GUANTANAMO BAY NAVAL BASE, Cuba — The defense team for Khalid Shaikh Mohammed, charged with capital murder in the Sept. 11 terrorist attacks, on Sunday angrily called the military commission legal process a political “regime” set up to put him and the four other defendants to death.
David Nevin, Mohammed’s civilian attorney, said new rules imposed under the Obama administration bar them from discussing with their clients whether they were mistreated by U.S. authorities — in the case of Mohammed, “tortured” — after their arrests eight years ago.
According to CIA accounts and other documents, Mohammed, the self-proclaimed mastermind of the Sept. 11, 2001, attacks, was subjected 183 times to waterboarding at a classified CIA site before he was moved to the prison at Guantanamo Bay.
On Saturday he and four alleged Sept. 11 comrades were arraigned on conspiracy, terrorism and murder charges. They deferred entering pleas of guilt or innocence in the case, with the government planning to seek five death sentences.
Army Gen. Mark Martins, the chief prosecutor, said Sunday that the public should remember Sept. 11 and what happened that morning when nearly 3,000 people died at New York’s World Trade Center, the Pentagon outside Washington, and a field in western Pennsylvania.
Mohammed, a Pakistani citizen who grew up in Kuwait and attended college in Greensboro, N.C., has admitted to military authorities that he was responsible for the Sept. 11 attacks “from A to Z,” as well as about 30 other plots, and that he personally killed Wall Street Journal reporter Daniel Pearl. Mohammed was captured in 2003 in Pakistan.
Wife Skyping with soldier saw bullet hole in wall
DALLAS — An Army nurse showed no alarm or discomfort before suddenly collapsing during a Skype video chat with his wife, who saw a bullet hole in a closet behind him, his family said Sunday.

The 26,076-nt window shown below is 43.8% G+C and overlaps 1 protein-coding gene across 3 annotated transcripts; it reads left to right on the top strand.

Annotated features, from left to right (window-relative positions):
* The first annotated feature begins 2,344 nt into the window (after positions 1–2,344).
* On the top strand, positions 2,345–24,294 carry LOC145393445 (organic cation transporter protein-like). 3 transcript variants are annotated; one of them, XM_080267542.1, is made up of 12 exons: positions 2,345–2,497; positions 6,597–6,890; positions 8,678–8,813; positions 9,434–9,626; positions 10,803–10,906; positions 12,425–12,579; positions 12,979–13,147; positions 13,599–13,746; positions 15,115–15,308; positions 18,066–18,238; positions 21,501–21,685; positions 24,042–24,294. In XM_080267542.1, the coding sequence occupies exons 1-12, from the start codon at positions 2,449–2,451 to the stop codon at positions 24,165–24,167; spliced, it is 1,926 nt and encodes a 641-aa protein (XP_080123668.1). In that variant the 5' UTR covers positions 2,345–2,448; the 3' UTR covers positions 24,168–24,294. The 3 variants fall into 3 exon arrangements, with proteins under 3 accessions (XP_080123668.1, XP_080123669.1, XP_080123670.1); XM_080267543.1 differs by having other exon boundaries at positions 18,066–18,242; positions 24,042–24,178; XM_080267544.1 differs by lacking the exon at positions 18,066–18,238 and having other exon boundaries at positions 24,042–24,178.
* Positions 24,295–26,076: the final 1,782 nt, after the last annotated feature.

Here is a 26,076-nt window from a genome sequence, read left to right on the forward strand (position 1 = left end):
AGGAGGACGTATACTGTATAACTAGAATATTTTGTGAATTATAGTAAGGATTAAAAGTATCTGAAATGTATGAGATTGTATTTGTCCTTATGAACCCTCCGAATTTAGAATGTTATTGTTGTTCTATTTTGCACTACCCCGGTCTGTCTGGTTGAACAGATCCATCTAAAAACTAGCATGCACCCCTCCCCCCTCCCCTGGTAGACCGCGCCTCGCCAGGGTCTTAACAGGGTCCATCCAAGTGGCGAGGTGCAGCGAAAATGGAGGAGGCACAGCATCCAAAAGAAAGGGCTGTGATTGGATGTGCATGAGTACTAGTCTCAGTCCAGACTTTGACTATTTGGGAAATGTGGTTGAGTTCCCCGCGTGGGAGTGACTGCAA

Capt. Bruce Kevin Clark’s family released a statement describing what his wife saw in the video feed recording her husband’s death in Tarin Kowt, Afghanistan.
“Clark was suddenly knocked forward,” the statement said. “The closet behind him had a bullet hole in it. The other individuals, including a member of the military, who rushed to the home of CPT Clark’s wife also saw the hole and agreed it was a bullet hole.”
The statement says the Skype link remained open for two hours on April 30 as family and friends in the U.S. and Afghanistan tried to get Clark help.
“After two hours and many frantic phone calls by Mrs. Clark, two military personnel arrived in the room and appeared to check his pulse, but provided no details about his condition to his wife,” the statement said.
In the statement, Susan Orellana-Clark said she was providing details of what she saw “to honor my husband and dispel the inaccurate information and supposition promulgated by other parties.”
Clark, 43, grew up in Michigan and previously lived in Spencerport, N.Y., a suburb of Rochester, his wife’s hometown. He joined the Army in 2006 and was stationed in Hawaii before he was assigned to the medical center in El Paso. He deployed to Afghanistan in March.
Clark’s body was returned Thursday to Dover Air Force Base.
He is survived by his wife and two daughters, aged 3 and 9.
Afghan soldier fires on NATO troops, kills 1
KABUL, Afghanistan — An Afghan soldier killed one U.S. Marine and wounded another before being shot to death in return fire Sunday in southern Afghanistan, the latest in a series of attacks against foreigners blamed on government forces within their own ranks.
Nearly 20 such attacks this year have raised the level of mistrust between the U.S.-led coalition and their Afghan partners as NATO gears up to hand over security to local forces ahead of a 2014 deadline for the withdrawal of combat troops.
In another sign of deteriorating security, the United States is considering abandoning plans for a consulate in the country’s north because the building chosen was deemed too dangerous to occupy. The U.S. spent $80 million on the project despite glaring security deficiencies in the former hotel, according to a copy of a document drafted by the U.S. Embassy in Kabul.